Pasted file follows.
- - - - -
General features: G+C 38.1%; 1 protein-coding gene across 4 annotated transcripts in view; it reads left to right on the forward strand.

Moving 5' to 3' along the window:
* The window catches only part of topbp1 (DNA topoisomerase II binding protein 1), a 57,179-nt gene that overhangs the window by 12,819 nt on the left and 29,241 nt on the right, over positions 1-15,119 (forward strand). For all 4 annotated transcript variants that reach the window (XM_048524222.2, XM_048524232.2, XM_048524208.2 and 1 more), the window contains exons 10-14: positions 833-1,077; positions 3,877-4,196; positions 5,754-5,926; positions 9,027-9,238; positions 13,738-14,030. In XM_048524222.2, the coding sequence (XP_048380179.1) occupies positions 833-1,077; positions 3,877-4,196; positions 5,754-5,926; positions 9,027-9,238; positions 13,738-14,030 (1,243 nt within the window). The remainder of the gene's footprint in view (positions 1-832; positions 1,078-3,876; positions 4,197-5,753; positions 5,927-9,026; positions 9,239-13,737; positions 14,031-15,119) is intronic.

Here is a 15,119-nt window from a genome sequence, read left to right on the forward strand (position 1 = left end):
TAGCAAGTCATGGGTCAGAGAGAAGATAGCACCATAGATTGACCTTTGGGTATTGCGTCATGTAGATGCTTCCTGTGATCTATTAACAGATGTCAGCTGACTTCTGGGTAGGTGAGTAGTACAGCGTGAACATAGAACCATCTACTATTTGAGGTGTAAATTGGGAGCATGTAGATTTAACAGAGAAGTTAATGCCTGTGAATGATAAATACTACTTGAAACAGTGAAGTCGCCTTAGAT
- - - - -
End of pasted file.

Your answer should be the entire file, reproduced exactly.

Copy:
General features: G+C 38.1%; 1 protein-coding gene across 4 annotated transcripts in view; it reads left to right on the forward strand.

Moving 5' to 3' along the window:
* The window catches only part of topbp1 (DNA topoisomerase II binding protein 1), a 57,179-nt gene that overhangs the window by 12,819 nt on the left and 29,241 nt on the right, over positions 1-15,119 (forward strand). For all 4 annotated transcript variants that reach the window (XM_048524222.2, XM_048524232.2, XM_048524208.2 and 1 more), the window contains exons 10-14: positions 833-1,077; positions 3,877-4,196; positions 5,754-5,926; positions 9,027-9,238; positions 13,738-14,030. In XM_048524222.2, the coding sequence (XP_048380179.1) occupies positions 833-1,077; positions 3,877-4,196; positions 5,754-5,926; positions 9,027-9,238; positions 13,738-14,030 (1,243 nt within the window). The remainder of the gene's footprint in view (positions 1-832; positions 1,078-3,876; positions 4,197-5,753; positions 5,927-9,026; positions 9,239-13,737; positions 14,031-15,119) is intronic.

Here is a 15,119-nt window from a genome sequence, read left to right on the forward strand (position 1 = left end):
TAGCAAGTCATGGGTCAGAGAGAAGATAGCACCATAGATTGACCTTTGGGTATTGCGTCATGTAGATGCTTCCTGTGATCTATTAACAGATGTCAGCTGACTTCTGGGTAGGTGAGTAGTACAGCGTGAACATAGAACCATCTACTATTTGAGGTGTAAATTGGGAGCATGTAGATTTAACAGAGAAGTTAATGCCTGTGAATGATAAATACTACTTGAAACAGTGAAGTCGCCTTAGAT